2. What does self-expression mean to you and how do you do it in the world?
Writing is my main form of self-expression, but right now I’m also doing a lot of radio to promote Cassoulet and that’s a great change of pace for me. I love the conversations that Cassoulet inspires; everyone has a story about a favorite family recipe, a memorable meal, or a kitchen disaster, and it’s so much fun to hear them! Because this is a book about food, and it includes so many terrific recipes, in addition to our radio interviews and bookstore events, we’re also promoting the book at farmer’s markets, farms, and book club lunches and dinners. I love this social aspect of book promotion; writing is a solitary activity, and letting people know about my book brings me in touch with a wide network of readers, editors, and reviewers. And finally, I express myself through baking: breads, cookies, muffins, what have you. Sometimes it is a useful break from writing — a time to mull over a sticky point in an essay — but I also find that the delineated guidelines (a limited number of ingredients, combined in a set order, baked a specific amount of time) are a great antidote to the open-endedness of writing and editing.
3. How does your self-expression impact the world—your family, your friends, your readers, and everyone else?
Every writer quotes this line from Flannery O’Connor: “I write because I don’t know what I think until I read what I say.” It feels so true to me, because sometimes writing is the only way I will slow down and take stock of my life! I grab lines on the fly, scrawling my boys’ funny malapropisms or unconsciously insightful comments on the back of receipts dug out of my purse. Or at night, I take a few minutes to unload into my journal. Then I need to give myself time to shape it, to find the thread of meaning in it all. That takes ages, hours of mulling and steeping, both at my desk and while I’m running or unloading the dishwasher or waiting in the carpool line, and it all helps me make sense of my family, my life, my world.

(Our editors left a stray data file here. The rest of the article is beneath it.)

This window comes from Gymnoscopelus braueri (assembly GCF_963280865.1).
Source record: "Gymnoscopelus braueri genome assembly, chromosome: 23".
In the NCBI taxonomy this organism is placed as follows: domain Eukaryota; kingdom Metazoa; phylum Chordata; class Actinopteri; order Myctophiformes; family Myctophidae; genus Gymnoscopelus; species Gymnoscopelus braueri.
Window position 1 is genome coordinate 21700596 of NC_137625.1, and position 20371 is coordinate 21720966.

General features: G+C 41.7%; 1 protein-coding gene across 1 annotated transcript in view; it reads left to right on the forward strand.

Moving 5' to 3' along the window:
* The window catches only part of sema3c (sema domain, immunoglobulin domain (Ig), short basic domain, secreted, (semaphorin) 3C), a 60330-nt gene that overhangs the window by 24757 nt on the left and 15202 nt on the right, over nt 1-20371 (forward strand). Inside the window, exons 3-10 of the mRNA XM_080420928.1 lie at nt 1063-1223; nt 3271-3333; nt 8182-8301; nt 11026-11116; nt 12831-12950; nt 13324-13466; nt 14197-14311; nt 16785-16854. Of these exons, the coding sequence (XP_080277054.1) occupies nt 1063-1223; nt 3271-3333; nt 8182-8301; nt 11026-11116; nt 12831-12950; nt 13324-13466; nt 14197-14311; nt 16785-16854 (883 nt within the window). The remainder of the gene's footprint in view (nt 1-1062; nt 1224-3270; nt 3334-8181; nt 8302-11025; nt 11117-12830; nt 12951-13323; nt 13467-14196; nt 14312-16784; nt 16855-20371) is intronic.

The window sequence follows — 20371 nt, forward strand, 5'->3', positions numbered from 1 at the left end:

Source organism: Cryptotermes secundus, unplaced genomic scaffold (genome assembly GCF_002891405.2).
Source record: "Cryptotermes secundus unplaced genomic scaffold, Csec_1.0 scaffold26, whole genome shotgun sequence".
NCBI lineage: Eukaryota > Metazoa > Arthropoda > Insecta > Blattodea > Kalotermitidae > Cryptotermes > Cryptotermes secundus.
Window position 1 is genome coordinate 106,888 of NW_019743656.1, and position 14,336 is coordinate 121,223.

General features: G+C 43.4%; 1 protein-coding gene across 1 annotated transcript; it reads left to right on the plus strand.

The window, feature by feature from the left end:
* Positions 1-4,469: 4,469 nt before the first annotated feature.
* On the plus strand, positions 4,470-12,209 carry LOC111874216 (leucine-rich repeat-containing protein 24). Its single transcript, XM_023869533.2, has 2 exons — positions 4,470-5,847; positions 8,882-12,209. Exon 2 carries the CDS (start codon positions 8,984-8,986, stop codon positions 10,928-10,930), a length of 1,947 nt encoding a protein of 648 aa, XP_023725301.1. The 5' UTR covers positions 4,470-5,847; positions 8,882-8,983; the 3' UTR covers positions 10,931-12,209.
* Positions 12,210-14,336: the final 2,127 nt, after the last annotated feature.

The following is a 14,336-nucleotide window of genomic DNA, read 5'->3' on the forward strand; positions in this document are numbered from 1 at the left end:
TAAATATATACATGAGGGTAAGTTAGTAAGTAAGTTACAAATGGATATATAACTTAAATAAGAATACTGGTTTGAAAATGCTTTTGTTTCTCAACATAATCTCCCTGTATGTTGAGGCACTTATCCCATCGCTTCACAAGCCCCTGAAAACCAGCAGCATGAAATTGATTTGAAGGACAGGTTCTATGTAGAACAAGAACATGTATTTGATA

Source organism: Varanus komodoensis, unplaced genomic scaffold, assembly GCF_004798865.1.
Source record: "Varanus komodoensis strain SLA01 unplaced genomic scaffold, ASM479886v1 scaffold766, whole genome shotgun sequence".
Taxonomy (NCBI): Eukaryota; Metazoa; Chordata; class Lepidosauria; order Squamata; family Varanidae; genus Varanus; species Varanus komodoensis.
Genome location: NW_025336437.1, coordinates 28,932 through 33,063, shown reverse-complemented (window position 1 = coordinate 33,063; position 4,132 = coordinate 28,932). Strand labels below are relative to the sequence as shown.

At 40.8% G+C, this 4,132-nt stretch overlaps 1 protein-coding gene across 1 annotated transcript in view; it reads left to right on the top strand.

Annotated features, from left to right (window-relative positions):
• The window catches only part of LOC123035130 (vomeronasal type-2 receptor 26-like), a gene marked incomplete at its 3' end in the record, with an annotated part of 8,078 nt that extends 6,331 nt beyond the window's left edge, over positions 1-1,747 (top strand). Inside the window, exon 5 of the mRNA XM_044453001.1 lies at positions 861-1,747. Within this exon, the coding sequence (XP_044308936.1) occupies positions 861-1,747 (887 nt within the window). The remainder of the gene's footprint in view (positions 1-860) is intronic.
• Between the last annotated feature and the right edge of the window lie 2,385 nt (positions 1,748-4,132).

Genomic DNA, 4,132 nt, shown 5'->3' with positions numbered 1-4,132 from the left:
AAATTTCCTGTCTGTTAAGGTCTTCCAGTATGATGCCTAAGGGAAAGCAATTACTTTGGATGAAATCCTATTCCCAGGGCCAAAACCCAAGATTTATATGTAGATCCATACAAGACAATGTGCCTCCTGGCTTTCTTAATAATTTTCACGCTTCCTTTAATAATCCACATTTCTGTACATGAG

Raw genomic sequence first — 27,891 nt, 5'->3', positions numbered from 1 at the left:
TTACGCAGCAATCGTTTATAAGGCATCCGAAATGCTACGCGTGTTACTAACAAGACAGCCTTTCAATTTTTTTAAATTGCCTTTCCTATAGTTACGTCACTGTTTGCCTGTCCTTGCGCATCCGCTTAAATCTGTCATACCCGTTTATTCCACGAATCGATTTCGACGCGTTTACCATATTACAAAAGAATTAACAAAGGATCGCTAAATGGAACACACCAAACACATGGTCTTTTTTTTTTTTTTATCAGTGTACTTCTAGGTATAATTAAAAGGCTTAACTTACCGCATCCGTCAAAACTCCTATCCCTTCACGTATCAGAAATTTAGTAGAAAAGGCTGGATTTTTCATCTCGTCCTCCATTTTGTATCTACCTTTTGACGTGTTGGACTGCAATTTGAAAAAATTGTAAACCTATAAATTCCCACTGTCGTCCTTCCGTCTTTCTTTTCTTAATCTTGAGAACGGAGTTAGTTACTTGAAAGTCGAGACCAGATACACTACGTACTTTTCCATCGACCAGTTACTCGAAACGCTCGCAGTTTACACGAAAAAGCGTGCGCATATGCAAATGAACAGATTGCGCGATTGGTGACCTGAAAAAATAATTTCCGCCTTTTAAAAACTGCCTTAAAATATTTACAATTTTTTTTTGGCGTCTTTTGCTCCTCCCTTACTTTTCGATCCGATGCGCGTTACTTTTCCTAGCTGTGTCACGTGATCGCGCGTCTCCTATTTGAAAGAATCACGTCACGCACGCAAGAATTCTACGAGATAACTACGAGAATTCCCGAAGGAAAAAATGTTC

I am lucky and grateful that right now my children are at the perfect ages to be their mother’s subjects: old enough to understand what I do, and young enough still to enjoy it. They read my piece for Cassoulet and gave me the best review I could hope for: “It’s a good essay, Mama.”
And Now, Your Turn…
You remember how this works right?
I ask you a question.
You answer in the comments for your chance to win a book each day.
Please just respond once, even if you make a typo.
Answer in the comments in 50-200 words (no less and no more to qualify to win one of today’s books).
Do you have a favorite food? Describe what makes your favorite food special to you?
Ready, set, comment! I will hold the drawing tomorrow and post the results here in my blog.
Thanks for participating in the Writer Mama Every-Day-In-May Book Giveaway!
And thanks for spreading the word. We will be giving away great books by wonderful women authors all month.